In 48 hours, Chris Pronger went from Stanley Cup MVP candidate to the goat front-runner for the Philadelphia Flyers in Sunday night's 7-4 Game 5 loss at Chicago.
The six-foot-six defenceman, who had his way with the Blackhawks' much smaller forward duo of Jonathan Toews and Patrick Kane in Games 3 and 4, posted a minus-5 rating just two nights later.
Pronger had to know it wasn't going to be his night midway through the first period when Brent Seabrook's shot inside the Flyers' zone deflected off his left ankle and past goalie Michael Leighton for a 1-0 Chicago lead.
He was exposed again less than four minutes later when Blackhawks forward David Bolland was left uncovered by Pronger and banked a shot from behind the goal line off the back of Leighton's right skate for a 2-0 advantage.
Pronger also was on the ice for Kris Versteeg's goal that made it 3-0 with 105 seconds left in the opening period. He sat in the penalty box on the Blackhawks' fifth goal, courtesy Dustin Byfuglien, and was caught pinching at the Chicago blue-line and watched Patrick Sharp make it a 6-3 game late in the third.
"I think this is going to give the Hawks some added confidence going into the next game," said Hockey Night in Canada analyst P.J. Stock of Pronger's performance that followed a plus-4 showing in Philadelphia's 5-3 victory on Friday.
"I can blame Pronger —I can't believe I'm saying this — for most of those goals. The pinch on the sixth goal. The fifth goal he was in the penalty box. [Bolland's] shot from behind the net was Pronger's man as he was lackadaisical waiting for a delayed penalty to be called."
From the opening faceoff, Pronger was challenged physically by Chicago's forwards.
Andrew Ladd laid a hit on the 214-pound blue-liner in the first period, while the six-foot-four, 257-pound Byfuglien administered a bone-jarring hit that sent Pronger falling to the ice at the United Center. Bolland got in on the action with a low-bridge hit.
"That hurts. That hurts," Stock said of Pronger's collision with Byfuglien, who finished the night plus-3 with two goals, two assists and a game-high nine hits. "He goes head-first into the boards.
"That's the first time it's happened to him this playoffs where I've really seen him outmuscled. Could it be fatigue? [And] does it put something in the back of his head?
Everyone's been talking about Byfuglien and the physicality. What will it do the next game?"
Pronger entered Sunday's contest the scoring leader among defencemen in this year's Stanley Cup post-season with four goals and 17 points. He was plus-7 through the first four games of the final, averaged 30 minutes three seconds of ice time, blocked 13 shots and had one minor penalty.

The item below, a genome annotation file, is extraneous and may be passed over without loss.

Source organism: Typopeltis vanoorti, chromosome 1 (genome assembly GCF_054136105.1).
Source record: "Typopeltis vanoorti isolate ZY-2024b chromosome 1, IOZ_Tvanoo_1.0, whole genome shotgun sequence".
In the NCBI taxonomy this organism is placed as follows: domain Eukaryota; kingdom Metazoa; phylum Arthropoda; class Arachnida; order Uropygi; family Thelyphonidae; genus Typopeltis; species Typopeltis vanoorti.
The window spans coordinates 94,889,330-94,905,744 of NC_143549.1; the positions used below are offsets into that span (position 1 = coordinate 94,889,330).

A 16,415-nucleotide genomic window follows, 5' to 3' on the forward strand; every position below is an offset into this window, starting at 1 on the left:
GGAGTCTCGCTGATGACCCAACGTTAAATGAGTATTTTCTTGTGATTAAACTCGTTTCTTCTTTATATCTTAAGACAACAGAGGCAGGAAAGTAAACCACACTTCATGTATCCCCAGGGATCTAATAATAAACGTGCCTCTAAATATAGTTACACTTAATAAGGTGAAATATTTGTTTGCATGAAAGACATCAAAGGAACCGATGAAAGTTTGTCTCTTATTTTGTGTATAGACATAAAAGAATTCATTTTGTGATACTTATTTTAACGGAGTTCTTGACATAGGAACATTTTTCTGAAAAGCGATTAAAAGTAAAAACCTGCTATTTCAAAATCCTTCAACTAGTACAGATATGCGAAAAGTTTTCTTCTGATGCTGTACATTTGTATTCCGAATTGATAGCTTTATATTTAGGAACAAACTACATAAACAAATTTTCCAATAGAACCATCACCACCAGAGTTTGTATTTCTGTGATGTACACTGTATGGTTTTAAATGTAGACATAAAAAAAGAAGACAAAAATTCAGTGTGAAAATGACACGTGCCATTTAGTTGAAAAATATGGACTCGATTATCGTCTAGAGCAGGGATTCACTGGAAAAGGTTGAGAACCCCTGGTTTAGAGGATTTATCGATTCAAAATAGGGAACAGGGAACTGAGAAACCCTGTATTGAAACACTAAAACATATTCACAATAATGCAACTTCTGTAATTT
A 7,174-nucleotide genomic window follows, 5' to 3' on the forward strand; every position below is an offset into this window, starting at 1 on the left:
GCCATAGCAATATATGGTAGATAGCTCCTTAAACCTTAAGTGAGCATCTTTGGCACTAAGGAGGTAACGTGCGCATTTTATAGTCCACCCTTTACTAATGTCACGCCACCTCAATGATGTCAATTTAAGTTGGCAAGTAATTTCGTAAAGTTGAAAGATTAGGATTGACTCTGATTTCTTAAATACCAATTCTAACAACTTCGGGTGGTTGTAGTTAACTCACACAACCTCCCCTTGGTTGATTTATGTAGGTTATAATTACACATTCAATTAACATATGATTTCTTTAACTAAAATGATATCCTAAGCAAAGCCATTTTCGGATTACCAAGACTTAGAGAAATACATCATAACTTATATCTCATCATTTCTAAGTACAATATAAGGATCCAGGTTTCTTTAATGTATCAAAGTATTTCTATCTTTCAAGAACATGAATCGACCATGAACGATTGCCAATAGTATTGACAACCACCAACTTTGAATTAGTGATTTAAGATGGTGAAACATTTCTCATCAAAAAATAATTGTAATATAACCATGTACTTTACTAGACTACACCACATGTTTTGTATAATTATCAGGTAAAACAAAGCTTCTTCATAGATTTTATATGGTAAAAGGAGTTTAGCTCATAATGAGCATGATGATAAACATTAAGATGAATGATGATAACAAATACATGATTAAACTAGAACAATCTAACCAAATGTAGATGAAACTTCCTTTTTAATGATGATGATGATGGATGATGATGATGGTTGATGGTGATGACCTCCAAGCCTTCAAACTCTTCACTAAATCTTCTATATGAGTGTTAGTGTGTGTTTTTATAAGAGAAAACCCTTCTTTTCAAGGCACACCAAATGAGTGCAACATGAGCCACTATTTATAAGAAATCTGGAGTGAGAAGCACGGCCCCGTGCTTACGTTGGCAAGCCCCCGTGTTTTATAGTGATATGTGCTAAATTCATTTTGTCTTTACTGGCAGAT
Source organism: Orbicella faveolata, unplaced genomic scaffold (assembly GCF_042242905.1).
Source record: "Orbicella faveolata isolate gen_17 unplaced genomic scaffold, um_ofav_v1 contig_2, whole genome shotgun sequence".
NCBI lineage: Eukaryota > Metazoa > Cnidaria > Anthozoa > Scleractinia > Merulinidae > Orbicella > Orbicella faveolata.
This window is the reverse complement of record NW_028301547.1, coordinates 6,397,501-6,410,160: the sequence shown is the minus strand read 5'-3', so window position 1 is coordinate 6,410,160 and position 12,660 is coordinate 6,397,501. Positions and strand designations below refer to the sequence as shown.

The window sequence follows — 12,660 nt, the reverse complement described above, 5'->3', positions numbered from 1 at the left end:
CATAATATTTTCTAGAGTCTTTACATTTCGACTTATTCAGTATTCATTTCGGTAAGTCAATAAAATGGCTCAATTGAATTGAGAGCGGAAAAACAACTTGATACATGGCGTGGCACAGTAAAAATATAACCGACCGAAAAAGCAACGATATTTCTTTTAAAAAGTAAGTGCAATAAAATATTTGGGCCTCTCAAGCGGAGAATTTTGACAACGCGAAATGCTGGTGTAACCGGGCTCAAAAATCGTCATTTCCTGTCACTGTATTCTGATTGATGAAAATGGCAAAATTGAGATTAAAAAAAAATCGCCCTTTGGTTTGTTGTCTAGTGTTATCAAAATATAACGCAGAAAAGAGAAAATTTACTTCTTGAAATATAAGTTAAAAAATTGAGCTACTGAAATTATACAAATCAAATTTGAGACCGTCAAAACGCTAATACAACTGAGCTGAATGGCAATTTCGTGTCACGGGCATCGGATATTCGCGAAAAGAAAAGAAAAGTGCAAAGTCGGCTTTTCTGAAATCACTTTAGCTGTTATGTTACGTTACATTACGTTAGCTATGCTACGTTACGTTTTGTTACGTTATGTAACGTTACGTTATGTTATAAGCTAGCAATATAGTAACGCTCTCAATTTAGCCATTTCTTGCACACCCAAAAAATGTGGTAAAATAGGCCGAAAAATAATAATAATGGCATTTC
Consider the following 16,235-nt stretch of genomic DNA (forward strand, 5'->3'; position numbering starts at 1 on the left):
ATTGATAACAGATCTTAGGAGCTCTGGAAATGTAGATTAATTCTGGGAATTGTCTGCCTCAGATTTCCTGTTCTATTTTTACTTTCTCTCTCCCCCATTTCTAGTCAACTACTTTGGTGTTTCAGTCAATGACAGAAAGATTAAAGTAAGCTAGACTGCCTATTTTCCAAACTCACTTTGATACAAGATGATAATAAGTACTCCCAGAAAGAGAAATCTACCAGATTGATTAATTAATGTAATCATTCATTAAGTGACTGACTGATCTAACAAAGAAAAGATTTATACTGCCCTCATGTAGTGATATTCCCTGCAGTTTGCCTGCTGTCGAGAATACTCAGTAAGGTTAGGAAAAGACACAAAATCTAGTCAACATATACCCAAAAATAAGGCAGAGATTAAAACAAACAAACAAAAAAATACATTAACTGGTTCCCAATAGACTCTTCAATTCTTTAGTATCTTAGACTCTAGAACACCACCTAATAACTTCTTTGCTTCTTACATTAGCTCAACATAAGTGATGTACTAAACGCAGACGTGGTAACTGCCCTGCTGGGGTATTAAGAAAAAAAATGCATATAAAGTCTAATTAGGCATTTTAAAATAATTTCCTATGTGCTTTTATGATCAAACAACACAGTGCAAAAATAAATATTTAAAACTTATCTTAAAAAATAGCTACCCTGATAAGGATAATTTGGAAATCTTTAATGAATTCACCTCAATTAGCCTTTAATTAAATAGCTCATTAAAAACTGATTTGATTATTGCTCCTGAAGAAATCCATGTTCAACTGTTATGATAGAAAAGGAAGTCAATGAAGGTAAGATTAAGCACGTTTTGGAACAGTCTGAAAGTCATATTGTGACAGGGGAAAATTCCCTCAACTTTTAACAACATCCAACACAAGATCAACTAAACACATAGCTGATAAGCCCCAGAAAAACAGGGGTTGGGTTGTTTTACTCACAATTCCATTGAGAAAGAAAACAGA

On Sunday, the 35-year-old played 28:37 — the most of any player — and added a game-high five blocked shots.
It marked only the seventh time in 22 playoff games this spring that Pronger was a minus.
Booed all night by the Blackhawks' faithful, he drew more jeers when he was shown on the video board sitting in the penalty box with a gap-toothed grimace.
Byfuglien was a big —literally — reason why Chicago's top line of Toews, Kane and Byfuglien was so unproductive earlier in the Cup final. By splitting them apart Sunday, Blackhawks head coach Joel Quenneville made it impossible for Pronger to follow them all around.
"I don't know if the changes really mattered all that much," said Pronger. "We didn't do a good enough job in the neutral zone. Unless we get pressure and force them to make plays, anybody can make a play when you have all day to make one."
Kane had a goal and an assist while Toews added an assist and five shots.
"I would keep the Big 3 separated, certainly to start [Game 6]," analyst Scott Morrison said on HNIC's online post-game show. "I wonder how much that impacted on Chris Pronger [on Sunday] because he was seeing something good on all three lines [the Blackhawks] were rolling."
Pronger spoke before the series about making Byfuglien work in front of the net and not simply letting his linebacker-like body camp in front of the crease as Pronger insinuated previous Blackhawks opponents allowed to happen.
"He's a force," said Kane of big Buff. "He plays with energy and passion, and had two goals [Sunday]. It's unbelievable to have him going. Some big hits on Pronger, I think he got him off his game."
A repeat showing on Wednesday could see Chicago hoist the Cup for the first time since 1961.